Villa Cora, perched on the hills above Florence, was commissioned by Baron Oppenheim at the end of the 19th century. It has sculpted gardens, suites, and an entire floor dedicated to Empress Eugenia, widow of Napoleon III. Villa Cora, it’s safe to say, almost has it all.
What it doesn’t have is charging infrastructure offering clean, renewable electricity for electric vehicles. Which became a bit of a sticking point, as it’s the location where we’re hosting test drives for the Polestar 1. Using the opulence of the Villa as a counterpoint to the minimalist style of the Polestar 1 was one thing; having to use diesel generators to charge our electric performance hybrids would, however, have been unacceptable. We needed a solution.
The solution came in the form of a hydrogen fuel cell, developed by Siemens and GeoPura. Their hydrogen fuel cell is providing clean, emission-free power to the ten fast chargers and two rapid chargers which are in turn powering each Polestar 1, without relying on the local power grid.
The hydrogen fuel cell and the Polestar 1 aren’t strangers. They first met at the 2019 Goodwood Festival of Speed, where the cell powered all of the EVs (including the Polestar 1) in the First Glance Paddock, enabling the first zero-emissions Goodwood Hillclimb.
And this technology enables the production, storage, and transportation of clean and renewable energy (see sidebar for a breakdown). GeoPura and Siemens are the first to bring this end-to-end commercial setup to the world, showcasing what’s possible when it comes to ecologically friendly charging solutions. “The elegant beauty around us at Villa Cora reminds us that we need magnificent electric vehicles such as the Polestar 1,” states GeoPura MD Andrew Cunningham, “and we all need to seize the opportunity to enjoy a clean environment by using clean, renewable energy to charge these vehicles.”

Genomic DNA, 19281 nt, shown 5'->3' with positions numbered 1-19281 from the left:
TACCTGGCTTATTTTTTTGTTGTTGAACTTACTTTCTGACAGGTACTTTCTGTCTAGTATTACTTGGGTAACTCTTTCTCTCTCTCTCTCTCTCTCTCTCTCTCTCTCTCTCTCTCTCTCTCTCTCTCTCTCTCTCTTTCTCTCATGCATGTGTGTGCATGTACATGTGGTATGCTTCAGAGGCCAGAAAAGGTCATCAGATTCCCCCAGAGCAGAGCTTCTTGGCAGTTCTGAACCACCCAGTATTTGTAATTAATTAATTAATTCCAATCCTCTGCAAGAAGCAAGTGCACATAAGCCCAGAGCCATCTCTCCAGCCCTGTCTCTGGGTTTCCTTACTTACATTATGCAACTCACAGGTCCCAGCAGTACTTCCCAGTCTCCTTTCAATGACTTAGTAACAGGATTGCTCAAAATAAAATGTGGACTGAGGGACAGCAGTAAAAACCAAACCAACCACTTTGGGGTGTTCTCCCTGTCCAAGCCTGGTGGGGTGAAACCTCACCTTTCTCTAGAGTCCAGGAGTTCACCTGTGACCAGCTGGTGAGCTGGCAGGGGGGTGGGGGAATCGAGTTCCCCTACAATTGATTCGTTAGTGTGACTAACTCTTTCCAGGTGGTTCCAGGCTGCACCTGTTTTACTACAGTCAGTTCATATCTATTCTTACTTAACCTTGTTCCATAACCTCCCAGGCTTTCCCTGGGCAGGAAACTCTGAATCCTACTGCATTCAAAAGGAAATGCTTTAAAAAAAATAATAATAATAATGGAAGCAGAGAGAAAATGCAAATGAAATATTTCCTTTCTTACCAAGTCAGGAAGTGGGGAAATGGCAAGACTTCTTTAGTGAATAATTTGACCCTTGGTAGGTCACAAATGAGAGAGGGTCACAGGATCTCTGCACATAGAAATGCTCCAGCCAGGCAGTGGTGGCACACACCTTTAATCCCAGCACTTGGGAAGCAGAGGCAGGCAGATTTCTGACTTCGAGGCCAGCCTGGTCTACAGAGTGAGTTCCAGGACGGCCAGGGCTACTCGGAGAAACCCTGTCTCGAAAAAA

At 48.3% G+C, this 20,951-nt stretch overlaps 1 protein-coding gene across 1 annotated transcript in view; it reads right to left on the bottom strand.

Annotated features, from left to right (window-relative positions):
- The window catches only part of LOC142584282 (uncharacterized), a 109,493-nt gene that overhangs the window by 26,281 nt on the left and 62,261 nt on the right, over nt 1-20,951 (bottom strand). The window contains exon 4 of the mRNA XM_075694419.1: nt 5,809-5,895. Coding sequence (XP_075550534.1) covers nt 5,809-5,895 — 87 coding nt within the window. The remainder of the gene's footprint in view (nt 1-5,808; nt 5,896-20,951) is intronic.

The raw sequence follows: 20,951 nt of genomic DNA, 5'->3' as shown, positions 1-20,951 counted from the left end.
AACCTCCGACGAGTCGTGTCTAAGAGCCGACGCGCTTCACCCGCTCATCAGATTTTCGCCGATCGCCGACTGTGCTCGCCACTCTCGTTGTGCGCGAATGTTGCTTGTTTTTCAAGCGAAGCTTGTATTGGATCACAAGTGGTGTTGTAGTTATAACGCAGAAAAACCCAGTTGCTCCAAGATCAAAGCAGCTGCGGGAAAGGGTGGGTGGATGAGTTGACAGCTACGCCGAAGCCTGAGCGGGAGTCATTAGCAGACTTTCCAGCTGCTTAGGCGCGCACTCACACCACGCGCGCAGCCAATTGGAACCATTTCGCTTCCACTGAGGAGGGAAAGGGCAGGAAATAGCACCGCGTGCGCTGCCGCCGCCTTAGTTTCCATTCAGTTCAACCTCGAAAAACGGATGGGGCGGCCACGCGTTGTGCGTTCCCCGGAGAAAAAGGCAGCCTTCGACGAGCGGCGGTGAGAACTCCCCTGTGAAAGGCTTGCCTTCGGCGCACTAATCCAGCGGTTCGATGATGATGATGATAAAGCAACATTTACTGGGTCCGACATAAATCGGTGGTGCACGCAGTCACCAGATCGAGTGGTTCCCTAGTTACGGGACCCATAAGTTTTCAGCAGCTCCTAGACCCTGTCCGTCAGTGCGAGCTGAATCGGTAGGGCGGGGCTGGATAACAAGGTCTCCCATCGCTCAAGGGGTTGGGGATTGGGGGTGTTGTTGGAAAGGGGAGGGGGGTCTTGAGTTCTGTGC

Villa Cora does indeed possess an elegant beauty. And now, it also possesses clean, zero-emissions charging.
Hydrogen fuel cell facts
The hydrogen is first created by using an electric current to split hydrogen from oxygen in water. The resulting hydrogen, when combined with oxygen in the fuel cell, causes a redox reaction which then creates electricity (along with heat and pure water, the only by-products of this system).